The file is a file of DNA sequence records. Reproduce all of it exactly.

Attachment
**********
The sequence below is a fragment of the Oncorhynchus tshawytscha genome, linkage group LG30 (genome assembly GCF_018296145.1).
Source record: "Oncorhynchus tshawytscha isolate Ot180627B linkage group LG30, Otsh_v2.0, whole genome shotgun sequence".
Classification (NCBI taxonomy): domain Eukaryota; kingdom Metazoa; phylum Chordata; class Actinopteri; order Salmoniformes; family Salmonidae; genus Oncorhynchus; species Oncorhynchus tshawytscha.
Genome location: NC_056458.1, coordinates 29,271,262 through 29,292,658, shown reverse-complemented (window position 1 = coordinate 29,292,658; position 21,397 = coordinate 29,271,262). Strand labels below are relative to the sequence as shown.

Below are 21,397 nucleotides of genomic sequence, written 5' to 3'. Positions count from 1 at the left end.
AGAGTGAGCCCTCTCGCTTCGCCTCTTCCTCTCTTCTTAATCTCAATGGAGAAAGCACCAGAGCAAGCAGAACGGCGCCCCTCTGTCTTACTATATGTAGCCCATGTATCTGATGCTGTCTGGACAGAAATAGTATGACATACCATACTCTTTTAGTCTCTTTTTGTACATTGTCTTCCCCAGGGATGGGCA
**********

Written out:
The sequence below is a fragment of the Oncorhynchus tshawytscha genome, linkage group LG30 (genome assembly GCF_018296145.1).
Source record: "Oncorhynchus tshawytscha isolate Ot180627B linkage group LG30, Otsh_v2.0, whole genome shotgun sequence".
Classification (NCBI taxonomy): domain Eukaryota; kingdom Metazoa; phylum Chordata; class Actinopteri; order Salmoniformes; family Salmonidae; genus Oncorhynchus; species Oncorhynchus tshawytscha.
Genome location: NC_056458.1, coordinates 29,271,262 through 29,292,658, shown reverse-complemented (window position 1 = coordinate 29,292,658; position 21,397 = coordinate 29,271,262). Strand labels below are relative to the sequence as shown.

Below are 21,397 nucleotides of genomic sequence, written 5' to 3'. Positions count from 1 at the left end.
AGAGTGAGCCCTCTCGCTTCGCCTCTTCCTCTCTTCTTAATCTCAATGGAGAAAGCACCAGAGCAAGCAGAACGGCGCCCCTCTGTCTTACTATATGTAGCCCATGTATCTGATGCTGTCTGGACAGAAATAGTATGACATACCATACTCTTTTAGTCTCTTTTTGTACATTGTCTTCCCCAGGGATGGGCA